Just as with the fundamental simplicity of our Universe, there is no anthropomorphic reason why we evidence of our cosmic origins had long since been wiped away. Instead, the fortuitous rate of our evolution and technological advancement suggest were meant to figure out the Big Bang and the expansion of our Universe and all of that, and to glean from that the means and motivation to engage in interstellar travel. And now we know that other stars have planets around them as well, potential convenient stopping points along the way to colonizing our neighbouring stars.

4. Religiosity

Pandeism recognizes that the simple existence of religion and religiosity are not proof of the truth of any one religion's mythology. There are, after all, so many competing religions, and so many dissonant sects and cults and interpretive schisms within every sizable faith identification, as to obliterate such an argument. But religion is ubiquitous, almost instinctual, in the human experience, and Pandeism fully accounts for all religious experiences as being manifestations of the unconscious underlying power of our Creator having become our Universe -- an explanation precisely consistent with the fortuitous circumstances set forth above.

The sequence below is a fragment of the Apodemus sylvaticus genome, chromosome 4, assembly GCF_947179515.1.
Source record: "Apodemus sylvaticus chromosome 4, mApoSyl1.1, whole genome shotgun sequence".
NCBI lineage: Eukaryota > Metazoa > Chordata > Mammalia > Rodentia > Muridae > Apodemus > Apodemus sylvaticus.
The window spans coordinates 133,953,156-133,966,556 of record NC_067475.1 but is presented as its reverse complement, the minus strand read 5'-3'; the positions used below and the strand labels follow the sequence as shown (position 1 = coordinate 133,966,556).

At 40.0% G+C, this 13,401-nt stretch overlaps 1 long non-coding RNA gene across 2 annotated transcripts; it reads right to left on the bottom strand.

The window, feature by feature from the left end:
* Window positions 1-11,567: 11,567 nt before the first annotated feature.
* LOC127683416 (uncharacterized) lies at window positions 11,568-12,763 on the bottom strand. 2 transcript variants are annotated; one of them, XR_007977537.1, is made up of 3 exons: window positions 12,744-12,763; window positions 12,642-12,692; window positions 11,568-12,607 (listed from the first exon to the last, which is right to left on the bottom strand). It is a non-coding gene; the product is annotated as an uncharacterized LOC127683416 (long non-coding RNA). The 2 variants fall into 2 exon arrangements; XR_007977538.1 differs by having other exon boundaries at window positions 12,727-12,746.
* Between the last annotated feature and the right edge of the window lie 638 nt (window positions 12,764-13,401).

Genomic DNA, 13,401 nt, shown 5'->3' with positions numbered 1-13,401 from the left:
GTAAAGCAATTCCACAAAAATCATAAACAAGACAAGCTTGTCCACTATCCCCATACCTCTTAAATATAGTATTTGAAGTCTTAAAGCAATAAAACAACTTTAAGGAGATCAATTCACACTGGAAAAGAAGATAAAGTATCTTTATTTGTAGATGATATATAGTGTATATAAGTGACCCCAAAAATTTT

There is, in the recorded human experience, a vast catalogue of claimed events given metaphysical significance, going back to the earliest days of the recording of history. People of all faiths and within all types of theological models have had spiritual visions, believed themselves to be the recipients of divine communications, had dreams portending future occurrences, prayed for miraculous results which have seemingly come about. Reductionism would counter that all of these have non-metaphysical explanations, that visions and revelations may be occurring only in the mind of the recipient, that prayers seemingly answered fall neatly within the range of coincidences dwarfed by the obviously unanswered prayers, that the appearance of miracles can be faked, or that the claim itself may be fraudulent. Evolutionary biology claims to account for this with notions of the fear of shadows protecting in those instances where something lurks therein, but the explanations offered in biology seem strained compared against the richness of religions belief.